By: Flexxbotics September 2021
Move Your Cobot In 2 Minutes
AIM Processing Case Study
AIM Processing, a custom plastic injection molding company located in Longmont, Colorado, specializes in small plastic parts. Over the past 25 years they have grown into the market leader and go-to authority in custom molded plastic parts.
With 37 presses running 24-7, they complete work for more than 100 companies in a variety
of industries throughout the U.S. and around the world. Most of their clients are small to mid-size manufacturers, looking for someone to support their engineers in the development of a new program. AIM has high customer retention with a typical client partnering for 10 years
In their history, they have helped several hundred customers launch nearly 2000 small plastic parts. Through this experience, their engineering and manufacturing has needed to excel at developing innovative solutions that also have high manufacturing adaptability. In 2018, the company made a major push into automation, trying to bring big company technology to their growing operation. Jon Gelston, President of AIM, dives into how they approached this problem with their automation implementation.
AIM Automation Dilemma
When run sizes are short, the quantitative business case for a robot on a single job can be a tough sell. In our automated facility, a common visitor question is “how long do you have to wait to get your money back on one of these?”. The answer is, “Forever … if it sits unused! If you DO use it and continue to invest into the applications, you would be surprised how quickly the payback comes in.” For us, understanding the barriers to automation adoption was the key.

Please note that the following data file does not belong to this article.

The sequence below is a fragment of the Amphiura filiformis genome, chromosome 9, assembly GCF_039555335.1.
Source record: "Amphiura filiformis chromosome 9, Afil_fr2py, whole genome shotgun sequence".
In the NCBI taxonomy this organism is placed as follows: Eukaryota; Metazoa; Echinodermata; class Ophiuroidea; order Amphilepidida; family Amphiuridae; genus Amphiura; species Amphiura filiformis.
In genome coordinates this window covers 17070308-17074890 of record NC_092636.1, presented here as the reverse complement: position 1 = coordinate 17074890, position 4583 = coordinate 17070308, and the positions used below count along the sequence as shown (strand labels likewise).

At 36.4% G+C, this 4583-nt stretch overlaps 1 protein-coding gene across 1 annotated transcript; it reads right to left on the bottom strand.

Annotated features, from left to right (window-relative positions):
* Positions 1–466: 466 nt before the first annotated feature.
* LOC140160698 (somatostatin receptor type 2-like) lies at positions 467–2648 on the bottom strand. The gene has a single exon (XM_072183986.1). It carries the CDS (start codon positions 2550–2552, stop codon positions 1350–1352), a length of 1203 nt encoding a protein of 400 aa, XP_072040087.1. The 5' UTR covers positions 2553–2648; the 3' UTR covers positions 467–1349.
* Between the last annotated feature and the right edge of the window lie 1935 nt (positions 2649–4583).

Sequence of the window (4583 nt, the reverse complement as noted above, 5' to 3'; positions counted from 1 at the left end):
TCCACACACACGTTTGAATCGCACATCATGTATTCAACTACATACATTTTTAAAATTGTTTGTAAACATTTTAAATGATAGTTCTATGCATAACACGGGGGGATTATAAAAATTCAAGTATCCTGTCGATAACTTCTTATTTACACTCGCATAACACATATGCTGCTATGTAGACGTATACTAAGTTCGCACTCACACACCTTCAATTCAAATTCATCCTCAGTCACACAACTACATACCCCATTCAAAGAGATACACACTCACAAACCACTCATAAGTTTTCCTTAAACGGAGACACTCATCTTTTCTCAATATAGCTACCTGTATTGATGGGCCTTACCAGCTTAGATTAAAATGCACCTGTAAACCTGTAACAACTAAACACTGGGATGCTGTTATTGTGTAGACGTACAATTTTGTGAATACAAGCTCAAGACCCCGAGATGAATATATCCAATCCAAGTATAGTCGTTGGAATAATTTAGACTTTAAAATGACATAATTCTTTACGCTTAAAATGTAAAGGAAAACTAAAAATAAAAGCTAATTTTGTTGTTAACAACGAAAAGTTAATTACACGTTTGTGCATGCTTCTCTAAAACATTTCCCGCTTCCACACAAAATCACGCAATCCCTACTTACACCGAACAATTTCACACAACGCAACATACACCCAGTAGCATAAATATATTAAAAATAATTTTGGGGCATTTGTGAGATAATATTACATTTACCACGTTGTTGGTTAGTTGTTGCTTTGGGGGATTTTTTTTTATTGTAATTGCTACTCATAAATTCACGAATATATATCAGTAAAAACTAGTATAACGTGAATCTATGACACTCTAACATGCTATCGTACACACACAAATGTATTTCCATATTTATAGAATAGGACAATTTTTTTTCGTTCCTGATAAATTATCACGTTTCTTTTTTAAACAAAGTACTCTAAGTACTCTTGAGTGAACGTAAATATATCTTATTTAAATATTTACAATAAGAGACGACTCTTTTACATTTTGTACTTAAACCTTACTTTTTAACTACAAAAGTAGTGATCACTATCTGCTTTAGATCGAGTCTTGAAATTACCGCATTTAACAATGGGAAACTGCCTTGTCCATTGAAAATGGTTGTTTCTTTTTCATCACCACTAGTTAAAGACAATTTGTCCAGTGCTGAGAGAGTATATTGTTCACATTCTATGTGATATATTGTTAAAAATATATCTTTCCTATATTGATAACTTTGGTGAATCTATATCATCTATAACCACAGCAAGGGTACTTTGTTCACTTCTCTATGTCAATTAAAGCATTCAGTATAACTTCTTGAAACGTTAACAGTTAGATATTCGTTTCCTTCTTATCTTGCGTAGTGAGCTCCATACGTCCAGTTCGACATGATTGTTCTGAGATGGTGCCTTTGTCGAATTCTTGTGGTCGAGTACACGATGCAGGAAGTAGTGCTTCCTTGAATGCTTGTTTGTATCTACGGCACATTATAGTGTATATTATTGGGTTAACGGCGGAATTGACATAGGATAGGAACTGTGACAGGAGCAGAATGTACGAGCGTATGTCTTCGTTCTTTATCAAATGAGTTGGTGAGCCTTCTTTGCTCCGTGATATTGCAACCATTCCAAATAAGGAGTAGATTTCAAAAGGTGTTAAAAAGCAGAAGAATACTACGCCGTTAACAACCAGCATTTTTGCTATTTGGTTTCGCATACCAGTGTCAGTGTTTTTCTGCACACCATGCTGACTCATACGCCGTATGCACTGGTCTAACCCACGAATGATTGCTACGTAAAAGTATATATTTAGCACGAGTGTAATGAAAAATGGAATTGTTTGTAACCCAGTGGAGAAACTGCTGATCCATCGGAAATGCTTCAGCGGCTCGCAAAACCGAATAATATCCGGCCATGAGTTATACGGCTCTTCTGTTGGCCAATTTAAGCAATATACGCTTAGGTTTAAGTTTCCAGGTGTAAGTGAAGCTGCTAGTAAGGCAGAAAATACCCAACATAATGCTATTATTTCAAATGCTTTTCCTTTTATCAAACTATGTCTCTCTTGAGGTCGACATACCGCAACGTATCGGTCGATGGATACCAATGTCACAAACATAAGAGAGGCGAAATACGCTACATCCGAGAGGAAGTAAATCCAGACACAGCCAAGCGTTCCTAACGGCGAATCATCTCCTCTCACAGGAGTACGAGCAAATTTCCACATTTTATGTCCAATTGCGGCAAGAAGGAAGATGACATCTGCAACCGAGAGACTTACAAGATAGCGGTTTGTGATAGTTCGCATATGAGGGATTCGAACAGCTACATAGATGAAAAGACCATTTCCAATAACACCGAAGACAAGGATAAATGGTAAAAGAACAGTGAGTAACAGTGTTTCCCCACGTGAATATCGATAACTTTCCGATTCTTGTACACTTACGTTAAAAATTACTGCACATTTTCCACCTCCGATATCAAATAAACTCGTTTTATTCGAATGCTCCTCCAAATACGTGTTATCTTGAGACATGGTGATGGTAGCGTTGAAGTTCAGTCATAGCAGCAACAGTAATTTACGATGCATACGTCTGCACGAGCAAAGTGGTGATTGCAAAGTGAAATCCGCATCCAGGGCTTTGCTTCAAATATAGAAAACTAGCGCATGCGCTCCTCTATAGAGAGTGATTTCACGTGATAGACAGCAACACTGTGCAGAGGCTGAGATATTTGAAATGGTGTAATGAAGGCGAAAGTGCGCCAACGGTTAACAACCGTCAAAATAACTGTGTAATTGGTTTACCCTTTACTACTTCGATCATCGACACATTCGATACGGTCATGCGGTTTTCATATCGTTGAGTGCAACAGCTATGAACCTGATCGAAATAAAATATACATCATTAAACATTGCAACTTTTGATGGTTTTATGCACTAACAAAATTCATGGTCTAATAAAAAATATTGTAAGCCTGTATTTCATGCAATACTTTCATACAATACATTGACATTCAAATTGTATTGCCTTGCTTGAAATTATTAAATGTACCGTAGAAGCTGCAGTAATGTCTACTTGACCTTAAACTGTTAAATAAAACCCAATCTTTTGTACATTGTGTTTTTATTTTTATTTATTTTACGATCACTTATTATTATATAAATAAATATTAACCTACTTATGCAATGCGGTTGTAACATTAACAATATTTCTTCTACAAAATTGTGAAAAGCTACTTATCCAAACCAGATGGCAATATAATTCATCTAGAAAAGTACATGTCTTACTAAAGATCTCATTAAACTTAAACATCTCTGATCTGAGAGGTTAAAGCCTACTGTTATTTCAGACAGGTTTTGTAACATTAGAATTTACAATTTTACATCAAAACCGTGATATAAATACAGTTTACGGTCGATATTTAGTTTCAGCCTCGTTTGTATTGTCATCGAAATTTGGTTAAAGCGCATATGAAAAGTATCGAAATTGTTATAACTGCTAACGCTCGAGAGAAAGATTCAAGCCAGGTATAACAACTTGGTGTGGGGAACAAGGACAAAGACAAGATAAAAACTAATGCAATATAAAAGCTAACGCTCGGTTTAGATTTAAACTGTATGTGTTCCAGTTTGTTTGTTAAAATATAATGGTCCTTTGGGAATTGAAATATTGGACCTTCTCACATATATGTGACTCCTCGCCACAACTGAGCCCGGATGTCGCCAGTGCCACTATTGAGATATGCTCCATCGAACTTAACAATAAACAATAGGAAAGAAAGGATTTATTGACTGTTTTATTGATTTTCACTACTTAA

The first barrier was the incremental cost of each application. Automation investment is partially in the robot and the rest in the integration cost for individual applications. We needed to drive down the incremental cost of application development so that we would find more candidates for automation and increase use. This led us to modular components and reconfigurable equipment, specifically cobots to extend our current automation to new areas. We launched into our first application utilizing a Universal Robot, which was a week-long run. It was an enormous success in labor savings and increased throughput. But as it was running, we thought about all the adjustments we made to positions in freespace. Accuracy to 0.5mm was necessary at some points. It is one thing to get something working once, but without a dedicated production line and the UR5e locked into an exact position, how would we set this up again? The second run came about 6 weeks later. We were better at re-teaching positions, but there were several positions and it took about 2 hours to get it right. This appeared to be how long it was going to take every time. The risk of getting one position wrong could crash one robot into another. No one wants to be responsible for an automation disaster. If people don’t have confidence, they won’t set it up. Then they don’t use it – the reverse of the adoption cycle we wanted. That led us to the second challenge.